(00:24) Dr Singleton and Dr Stoupas will discuss commonly used and misused substances like alcohol, along with prescription drugs, as well as illicit drugs including ice (methamphetamines). They will be joined by special guest, Dr Paul Grinzi, a Melbourne GP and medical educator with a particular interest in alcohol and other drug addiction.
(01:24) Dr Stoupas and Dr Singleton touch on refugee health in relation to alcohol and other drug abuse. Plus they reflect on mental health and socio-economic status as risk factors regarding these issues. Statistically, it’s been cited that one in four Australians have misused alcohol, and a staggering 1.3 million Australians have used methamphetamines at some point in time. While alcohol use and abuse is prevalent and widely accepted, it’s impact is significant. Also significant is the issue of prescription drugs in our society, and Dr Singleton talks about the concern over prescribing opiates.
Introduction of Dr Paul Grinzi
(03:31) Dr Singleton inquires about Dr Grinzi’s story and interest in the field.
He explains that while originally apprehensive about it, when he first started his general practice registrar training, he had the opportunity to spend a six-month term dealing with alcohol and drug cases. During that term, he realised that he garnered insights which ultimately aided his current practice. Namely chronic disease management, which entails personal care, looking after families, looking after people within their communities. He also found it rewarding that the gains he aided in many of these cases were quite substantial and that he felt he was actually changing their lives.
(05:30) Dr Singleton says that she felt the same with regard to drug and alcohol cases and was glad to hear that she wasn't on her own.
Dr Singleton mentions the recently available educational resource for GPs, the Alcohol and Other Drugs GP Education Program, as a segue to asking Dr Grinzi about the prevalence of different substance use in the community.
(07:10) Dr Stoupas asks about the use and abuse of prescription drugs.
Dr Grinzi explains that the ones that are causing harm are largely in the opioid and benzodiazepine classes. While the opioids have more inherent harms than the benzodiazepine, the combination of the two is quite lethal and has contributed to many unintended fatal overdoses in Australia. In fact, more than the road toll. Dr Grinzi’s experience, at many international conferences on addiction and through many conversations with addiction specialists around the world, is that patients don’t actually decide to become addicted to a drug. It is never a choice. So, his approach and intention is to try to destigmatise these medications and not to judge the people who take them. He thinks that if we treated patients a bit more kindly, then the community, the politicians and the media, might take on those beliefs as well.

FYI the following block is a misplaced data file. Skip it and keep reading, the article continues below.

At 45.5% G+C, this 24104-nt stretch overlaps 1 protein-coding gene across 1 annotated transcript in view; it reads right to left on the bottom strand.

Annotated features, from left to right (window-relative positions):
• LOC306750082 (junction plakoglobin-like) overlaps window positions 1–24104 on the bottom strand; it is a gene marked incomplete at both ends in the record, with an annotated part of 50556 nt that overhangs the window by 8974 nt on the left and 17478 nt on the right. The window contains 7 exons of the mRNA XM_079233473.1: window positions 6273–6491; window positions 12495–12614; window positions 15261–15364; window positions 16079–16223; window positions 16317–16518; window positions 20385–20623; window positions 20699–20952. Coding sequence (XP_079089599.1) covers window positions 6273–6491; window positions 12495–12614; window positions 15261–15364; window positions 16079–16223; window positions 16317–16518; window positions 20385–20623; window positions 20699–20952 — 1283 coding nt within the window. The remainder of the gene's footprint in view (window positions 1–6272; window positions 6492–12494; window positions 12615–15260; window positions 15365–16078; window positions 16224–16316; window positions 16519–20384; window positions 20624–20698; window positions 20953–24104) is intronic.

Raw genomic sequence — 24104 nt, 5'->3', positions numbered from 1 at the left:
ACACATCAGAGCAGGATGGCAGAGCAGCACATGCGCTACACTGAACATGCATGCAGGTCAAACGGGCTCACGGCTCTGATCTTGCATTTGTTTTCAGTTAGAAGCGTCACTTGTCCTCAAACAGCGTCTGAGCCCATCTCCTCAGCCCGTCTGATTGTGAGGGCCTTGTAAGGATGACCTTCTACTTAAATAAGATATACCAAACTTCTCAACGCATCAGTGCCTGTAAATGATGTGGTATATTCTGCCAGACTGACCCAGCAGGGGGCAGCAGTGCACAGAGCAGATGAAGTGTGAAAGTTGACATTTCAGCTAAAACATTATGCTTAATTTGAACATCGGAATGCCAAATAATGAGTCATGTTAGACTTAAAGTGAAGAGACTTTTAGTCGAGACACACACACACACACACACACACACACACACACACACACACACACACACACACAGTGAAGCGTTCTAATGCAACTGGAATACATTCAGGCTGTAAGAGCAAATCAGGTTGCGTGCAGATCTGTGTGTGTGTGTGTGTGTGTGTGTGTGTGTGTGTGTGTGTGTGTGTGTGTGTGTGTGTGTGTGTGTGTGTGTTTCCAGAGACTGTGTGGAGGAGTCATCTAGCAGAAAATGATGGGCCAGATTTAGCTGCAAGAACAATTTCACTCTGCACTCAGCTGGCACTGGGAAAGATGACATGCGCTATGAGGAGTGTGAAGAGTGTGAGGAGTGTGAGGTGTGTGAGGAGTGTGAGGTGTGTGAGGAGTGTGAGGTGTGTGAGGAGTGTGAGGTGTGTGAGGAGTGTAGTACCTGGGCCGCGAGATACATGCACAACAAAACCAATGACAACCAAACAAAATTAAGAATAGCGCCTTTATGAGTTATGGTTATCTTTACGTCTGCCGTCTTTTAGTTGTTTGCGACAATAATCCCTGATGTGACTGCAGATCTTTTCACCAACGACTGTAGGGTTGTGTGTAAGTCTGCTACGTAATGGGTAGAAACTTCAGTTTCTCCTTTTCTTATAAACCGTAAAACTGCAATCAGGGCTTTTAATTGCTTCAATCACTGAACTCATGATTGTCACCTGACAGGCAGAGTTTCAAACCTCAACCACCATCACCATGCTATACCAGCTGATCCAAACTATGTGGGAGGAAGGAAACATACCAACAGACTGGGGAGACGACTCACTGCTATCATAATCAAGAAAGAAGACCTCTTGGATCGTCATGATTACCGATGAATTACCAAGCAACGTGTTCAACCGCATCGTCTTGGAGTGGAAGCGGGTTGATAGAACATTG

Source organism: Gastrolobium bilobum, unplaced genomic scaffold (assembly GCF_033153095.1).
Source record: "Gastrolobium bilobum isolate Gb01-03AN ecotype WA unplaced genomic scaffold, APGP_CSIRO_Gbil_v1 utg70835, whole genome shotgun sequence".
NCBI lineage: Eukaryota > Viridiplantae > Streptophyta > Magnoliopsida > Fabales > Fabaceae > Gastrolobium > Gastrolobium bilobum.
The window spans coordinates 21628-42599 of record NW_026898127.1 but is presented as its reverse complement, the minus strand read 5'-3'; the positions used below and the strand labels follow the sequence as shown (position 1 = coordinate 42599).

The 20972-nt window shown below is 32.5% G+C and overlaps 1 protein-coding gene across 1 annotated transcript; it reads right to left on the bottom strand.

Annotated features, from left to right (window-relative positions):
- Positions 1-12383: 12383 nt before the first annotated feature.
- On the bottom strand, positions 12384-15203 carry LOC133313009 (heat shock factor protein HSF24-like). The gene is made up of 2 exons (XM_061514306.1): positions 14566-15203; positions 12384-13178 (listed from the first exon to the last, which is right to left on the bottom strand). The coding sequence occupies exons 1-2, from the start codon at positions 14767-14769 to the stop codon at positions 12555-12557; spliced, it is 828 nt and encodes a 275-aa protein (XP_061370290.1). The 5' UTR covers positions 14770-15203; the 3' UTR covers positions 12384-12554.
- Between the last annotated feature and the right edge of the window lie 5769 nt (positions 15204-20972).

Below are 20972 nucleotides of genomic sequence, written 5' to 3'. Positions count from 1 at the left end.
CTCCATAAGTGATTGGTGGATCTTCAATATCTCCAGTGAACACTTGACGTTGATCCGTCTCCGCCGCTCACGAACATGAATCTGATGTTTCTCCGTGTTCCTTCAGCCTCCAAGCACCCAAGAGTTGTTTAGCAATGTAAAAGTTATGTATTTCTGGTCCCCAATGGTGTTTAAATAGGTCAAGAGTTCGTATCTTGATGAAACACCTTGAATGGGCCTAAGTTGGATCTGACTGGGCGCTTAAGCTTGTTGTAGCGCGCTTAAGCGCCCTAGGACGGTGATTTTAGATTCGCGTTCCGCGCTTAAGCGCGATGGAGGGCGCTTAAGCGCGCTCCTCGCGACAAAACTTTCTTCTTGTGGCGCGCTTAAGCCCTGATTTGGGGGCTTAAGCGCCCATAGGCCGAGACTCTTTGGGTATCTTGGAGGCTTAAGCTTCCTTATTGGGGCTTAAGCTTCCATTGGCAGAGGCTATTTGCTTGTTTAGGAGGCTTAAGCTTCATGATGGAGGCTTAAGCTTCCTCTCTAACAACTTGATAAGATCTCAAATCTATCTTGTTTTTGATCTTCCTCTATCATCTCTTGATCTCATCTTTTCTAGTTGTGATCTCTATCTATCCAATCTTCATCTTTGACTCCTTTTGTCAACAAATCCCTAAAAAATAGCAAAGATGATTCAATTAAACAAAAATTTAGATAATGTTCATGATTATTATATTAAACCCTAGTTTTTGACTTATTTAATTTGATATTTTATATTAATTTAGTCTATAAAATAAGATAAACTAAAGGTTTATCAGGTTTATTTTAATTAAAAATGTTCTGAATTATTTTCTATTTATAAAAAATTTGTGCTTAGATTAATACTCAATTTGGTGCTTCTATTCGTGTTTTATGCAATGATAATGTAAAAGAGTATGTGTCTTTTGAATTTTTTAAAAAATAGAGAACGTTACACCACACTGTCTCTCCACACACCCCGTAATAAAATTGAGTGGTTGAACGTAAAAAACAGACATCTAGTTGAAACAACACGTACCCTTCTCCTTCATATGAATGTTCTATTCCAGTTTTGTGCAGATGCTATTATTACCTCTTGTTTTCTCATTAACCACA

(08:42) Dr Singleton enquires about the concurrence of mental health issues and substance use.
Dr Grinzi notes that assessing patients suffering from drug and alcohol related issues and assisting them towards recovery takes a fair bit of time and doesn't happen within a single consultation. It may take many consultations to develop rapport, trust and to encourage the revelation of previous personal trauma, interpersonal or family conflicts etc. While time consuming, this approach gives better context around how a patient presents and why they may have arrived at this particular point in their lives. That in turn provides more robust insights for crafting therapy and management plans specific to the patient rather than just a one-size-fits-all approach.
(10:05) Dr Stoupas asks how and where someone might go to upskill in this field.
Dr Grinzi is happy to report that a national education program for all GP members of the college is rolling out in 2020 and on to 2021. It’s a three-tiered training program. The first is an online module, Essential Skills Training, which is open to all GPs. The second, Treatment Skills Training is closely targeted to areas where Federal Government funding is focused.
Primarily for GPs working with higher risk populations, gender diverse populations, people experiencing homelessness, Aboriginals and Torres Strait Islander communities, and often those in remote areas, this tier can be government-funded for particular GPs and can be undertaken in a clinic, a workshop or online via an interactive case-based videoconferencing community over a 10-week syllabus.
The third and final tier, Advanced Skills Training, targets GPs who are already doing a lot of this work so it looks to upskill even further. Dr Grinzi points to the availability of these courses to all GPs through the RACGP website at www.racgp.org.au/aod.
(13:10) Dr Singleton offers her thanks to Dr Grinzi for his insights and time.
She wraps up with some of her key outtakes, such as the importance of taking enough consultation time with affected patients and reflecting on what other mental health or traumatic issues may be present for them.